We arrived back in Raleigh late Friday from our whirlwind trip to Asheville to present the RANGER project at the Association of National Park Rangers (ANPR) annual meeting - the Ranger Rendezvous, held at the YMCA Blue Ridge Assembly in Black Mountain. The meeting was held in an immense 1910 building on a large campus with a spectacular view of the Black Mountains in full autumn color, crowned by Mt. Mitchell, highest point east of the Mississippi River. The old school porch festooned with rocking chairs brought me back to my "dirty dancing" job in the Poconos at Mo-Nom-O-Nock Inn, where a very similar porch with rockers opened to a view of three states. Only in my dreams did the actual experience mirror the movie, but I was amazed at this large YMCA facility that I never knew existed. They were expecting 1000 guests across the several buildings on the campus for the peak leaf-peeper weekend weekend here in the Southern Appalachians.
See the introductory video for the presentation: https://www.youtube.com/watch?v=mo-PrOGCTn0
We presented in a small room, that happily was packed with all seats taken. We talked about why we were pursuing this project, about the rangers we have profiled so far, about ourselves and our hopes for the project going forward. Lucky for us, people were very willing to talk and we had a lively conversation about the project. Important takeaways for me were that personal stories can maybe be too personal - we need to emphasize the connection of people and place and not allow people's compelling personal narratives to distract too much from the connection with the parks. I think that is the advantage of narrative - it allows a richer relationship to develop between the two. The short 3-minute videos we used to introduce our audience to the people we have profiled so far are effective, but make it harder to make this connection in such a short time. We also talked about who a "ranger"is. There are different opinions in the Park Service about this, but I'm hoping to keep the definition broad - people who have administrative and facility responsibility are fair game for profiles as well as the traditional protection, resource and interpretive rangers are. We also talked about the importance of ensuring that rangers are not exploited in a headlong pursuit of profit. I think with the economics of a book project there is very little danger of that to start off with ;), but I understand the concern, and agree that it's critical that this be a celebration and elevation of rangers, not a vehicle for commercialization. It's not why we set out on this and I'm confident we'll be pushing this in the right direction.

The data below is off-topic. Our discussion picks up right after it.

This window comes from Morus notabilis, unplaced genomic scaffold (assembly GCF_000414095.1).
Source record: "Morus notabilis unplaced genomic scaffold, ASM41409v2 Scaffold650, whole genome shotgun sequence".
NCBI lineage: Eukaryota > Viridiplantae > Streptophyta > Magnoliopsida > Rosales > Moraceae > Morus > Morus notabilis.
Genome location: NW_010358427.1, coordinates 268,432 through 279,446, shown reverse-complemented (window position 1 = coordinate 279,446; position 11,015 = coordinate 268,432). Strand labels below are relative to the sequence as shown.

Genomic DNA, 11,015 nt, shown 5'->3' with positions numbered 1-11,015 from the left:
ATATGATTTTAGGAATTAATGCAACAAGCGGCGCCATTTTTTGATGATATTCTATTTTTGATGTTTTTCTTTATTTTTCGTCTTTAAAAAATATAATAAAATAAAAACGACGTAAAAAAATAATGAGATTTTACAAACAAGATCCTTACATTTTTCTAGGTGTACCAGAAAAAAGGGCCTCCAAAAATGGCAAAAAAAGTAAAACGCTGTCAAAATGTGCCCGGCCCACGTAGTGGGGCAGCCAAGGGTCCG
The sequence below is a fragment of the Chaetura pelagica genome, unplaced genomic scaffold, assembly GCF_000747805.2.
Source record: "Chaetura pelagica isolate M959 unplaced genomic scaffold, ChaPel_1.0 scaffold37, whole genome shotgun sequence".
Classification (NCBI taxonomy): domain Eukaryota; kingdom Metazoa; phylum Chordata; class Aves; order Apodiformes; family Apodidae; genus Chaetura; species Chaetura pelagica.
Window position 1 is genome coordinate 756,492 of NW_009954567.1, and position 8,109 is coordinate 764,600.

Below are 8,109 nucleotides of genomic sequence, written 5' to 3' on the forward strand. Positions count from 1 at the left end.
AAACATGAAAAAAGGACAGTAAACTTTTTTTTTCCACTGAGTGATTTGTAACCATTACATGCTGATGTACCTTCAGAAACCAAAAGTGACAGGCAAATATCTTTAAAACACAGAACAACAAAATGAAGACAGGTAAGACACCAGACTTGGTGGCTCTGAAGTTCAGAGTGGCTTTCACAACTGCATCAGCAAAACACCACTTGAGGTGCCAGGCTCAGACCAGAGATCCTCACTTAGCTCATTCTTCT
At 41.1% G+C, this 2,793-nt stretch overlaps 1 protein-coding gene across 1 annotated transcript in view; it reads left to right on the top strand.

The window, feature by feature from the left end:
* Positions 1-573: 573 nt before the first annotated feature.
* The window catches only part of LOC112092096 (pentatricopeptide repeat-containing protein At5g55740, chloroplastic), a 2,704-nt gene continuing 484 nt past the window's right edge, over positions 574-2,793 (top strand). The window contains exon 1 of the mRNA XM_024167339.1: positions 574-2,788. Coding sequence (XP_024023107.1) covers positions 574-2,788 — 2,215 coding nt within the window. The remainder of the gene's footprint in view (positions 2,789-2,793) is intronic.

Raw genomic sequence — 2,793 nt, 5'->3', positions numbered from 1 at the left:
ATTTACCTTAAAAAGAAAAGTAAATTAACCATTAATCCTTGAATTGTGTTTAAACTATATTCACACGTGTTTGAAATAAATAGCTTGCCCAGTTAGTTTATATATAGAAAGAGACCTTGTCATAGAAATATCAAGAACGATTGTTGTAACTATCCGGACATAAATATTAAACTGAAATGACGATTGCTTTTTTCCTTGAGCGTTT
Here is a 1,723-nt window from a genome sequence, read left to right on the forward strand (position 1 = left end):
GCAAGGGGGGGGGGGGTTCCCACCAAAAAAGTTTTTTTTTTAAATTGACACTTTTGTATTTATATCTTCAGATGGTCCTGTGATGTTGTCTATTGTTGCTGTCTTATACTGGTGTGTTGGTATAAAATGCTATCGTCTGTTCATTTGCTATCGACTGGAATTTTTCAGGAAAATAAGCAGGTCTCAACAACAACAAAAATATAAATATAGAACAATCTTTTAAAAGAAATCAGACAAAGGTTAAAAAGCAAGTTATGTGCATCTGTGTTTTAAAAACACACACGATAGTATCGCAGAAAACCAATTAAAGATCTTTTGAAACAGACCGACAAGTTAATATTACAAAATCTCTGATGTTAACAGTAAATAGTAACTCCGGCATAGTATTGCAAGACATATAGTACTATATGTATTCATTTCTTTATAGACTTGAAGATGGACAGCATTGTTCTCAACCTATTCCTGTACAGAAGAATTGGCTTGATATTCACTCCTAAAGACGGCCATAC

Our next step is pursuing a non-profit partner to join with as we seek funding to produce the rest of the book. I think this can be a win-win-win for our partner non-profit as well as a major contributor looking to give an important gift to the parks or rangers in the Centennial year. Our concept is to engage a contributor to give a gift in the form of the production cost of the book to our partner non-profit, who will contract with us to complete and print the book. The proceeds from the sale can then be cycled back to the non-profit as a revenue stream for as long as the book sells. That's the objective, and with luck we can be successful at finding the right partners.
Being among rangers in such a beautiful place reminded me why we started this - fascinating people wholly engaged with the magnificent places that have such rich meaning for all of us. It was a great day, made greater when, on the way back, we chose to drive a long ways on the Blue Ridge Parkway, ultimately standing on the highest point east of the Mississippi, to look down in 4 directions at the magnificence of the Southern Appalachians, from Mt. Rogers to Clingman's Dome, in full autumn blaze.